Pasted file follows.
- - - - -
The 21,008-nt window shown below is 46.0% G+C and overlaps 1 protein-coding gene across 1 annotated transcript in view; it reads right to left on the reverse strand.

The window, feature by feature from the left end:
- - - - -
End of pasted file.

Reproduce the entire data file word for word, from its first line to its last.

The 21,008-nt window shown below is 46.0% G+C and overlaps 1 protein-coding gene across 1 annotated transcript in view; it reads right to left on the reverse strand.

The window, feature by feature from the left end: